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I want to prove that $2^x=2-x^2$ has at least two real solutions. I am trying to use Bolzano theorem to prove this, that is if $f(x)=2^x-2+x^2$=$0$ then $f(x)$ is continuous on R will be negative somewhere and positive somewhere and so satisfy Bolzano theorem and there will be some real value that $f(c)=0$, but I don't know how to show or prove this equation has at least two real solutions.

I appreciate anyone who show that for me.

Thank you.

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Try $x=0$, $x=1$, and $x=-2$ as inputs for $f$.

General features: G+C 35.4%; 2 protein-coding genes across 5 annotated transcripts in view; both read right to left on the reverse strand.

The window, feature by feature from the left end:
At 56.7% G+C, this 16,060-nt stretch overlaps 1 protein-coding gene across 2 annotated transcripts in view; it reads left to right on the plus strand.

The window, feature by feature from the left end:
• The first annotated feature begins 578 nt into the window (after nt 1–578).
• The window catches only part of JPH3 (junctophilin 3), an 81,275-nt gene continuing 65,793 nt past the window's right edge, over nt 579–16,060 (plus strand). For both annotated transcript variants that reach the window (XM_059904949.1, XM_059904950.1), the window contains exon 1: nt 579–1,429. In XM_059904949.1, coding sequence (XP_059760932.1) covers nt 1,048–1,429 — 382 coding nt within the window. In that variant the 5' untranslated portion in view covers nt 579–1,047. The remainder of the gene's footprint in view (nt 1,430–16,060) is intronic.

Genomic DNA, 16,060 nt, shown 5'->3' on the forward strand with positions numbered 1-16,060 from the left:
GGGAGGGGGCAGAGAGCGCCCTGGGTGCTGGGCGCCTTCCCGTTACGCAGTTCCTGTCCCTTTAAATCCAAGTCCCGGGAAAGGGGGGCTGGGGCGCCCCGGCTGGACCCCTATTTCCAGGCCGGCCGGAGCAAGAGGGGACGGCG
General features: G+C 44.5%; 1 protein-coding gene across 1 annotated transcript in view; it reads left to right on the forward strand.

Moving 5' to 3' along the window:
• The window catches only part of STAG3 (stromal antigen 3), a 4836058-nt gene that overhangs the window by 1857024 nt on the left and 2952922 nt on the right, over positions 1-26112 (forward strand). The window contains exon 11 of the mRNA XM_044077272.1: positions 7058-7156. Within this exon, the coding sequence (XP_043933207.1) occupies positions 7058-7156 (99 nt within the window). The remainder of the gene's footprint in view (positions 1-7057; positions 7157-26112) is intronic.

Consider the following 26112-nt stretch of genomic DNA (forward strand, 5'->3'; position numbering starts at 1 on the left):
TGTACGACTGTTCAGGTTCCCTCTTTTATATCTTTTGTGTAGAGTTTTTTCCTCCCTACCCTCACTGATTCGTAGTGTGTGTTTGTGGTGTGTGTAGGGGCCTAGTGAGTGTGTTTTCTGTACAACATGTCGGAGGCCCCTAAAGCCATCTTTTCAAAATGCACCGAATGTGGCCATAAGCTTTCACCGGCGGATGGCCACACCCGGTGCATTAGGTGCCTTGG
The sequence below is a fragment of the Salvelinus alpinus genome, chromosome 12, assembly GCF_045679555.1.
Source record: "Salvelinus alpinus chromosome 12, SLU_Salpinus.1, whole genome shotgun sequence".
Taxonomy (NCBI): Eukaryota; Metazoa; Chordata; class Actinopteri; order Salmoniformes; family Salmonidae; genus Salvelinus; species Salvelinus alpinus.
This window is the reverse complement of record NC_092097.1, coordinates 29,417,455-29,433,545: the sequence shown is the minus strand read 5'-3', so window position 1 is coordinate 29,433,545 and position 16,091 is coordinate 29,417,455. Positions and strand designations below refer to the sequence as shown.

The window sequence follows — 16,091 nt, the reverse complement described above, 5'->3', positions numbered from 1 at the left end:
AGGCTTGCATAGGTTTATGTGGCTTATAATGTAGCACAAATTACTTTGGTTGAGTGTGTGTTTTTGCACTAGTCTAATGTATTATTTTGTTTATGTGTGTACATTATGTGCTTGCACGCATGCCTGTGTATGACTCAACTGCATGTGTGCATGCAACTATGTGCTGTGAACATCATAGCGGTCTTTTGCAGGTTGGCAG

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  • $\begingroup$ Thanks Jonas. Well that is what I did after I Plotted the function in Maple and I noticed where is the function negative and where is positive, but I want to be more precisely and to get more precisely proof if it is possible ( I mean how to prove using the principals of analysis maybe?) $\endgroup$ – LoveMath May 1 '13 at 8:38
  • $\begingroup$ @user50382: Use the intermediate value theorem twice. $\endgroup$ – Jonas Meyer May 1 '13 at 11:39

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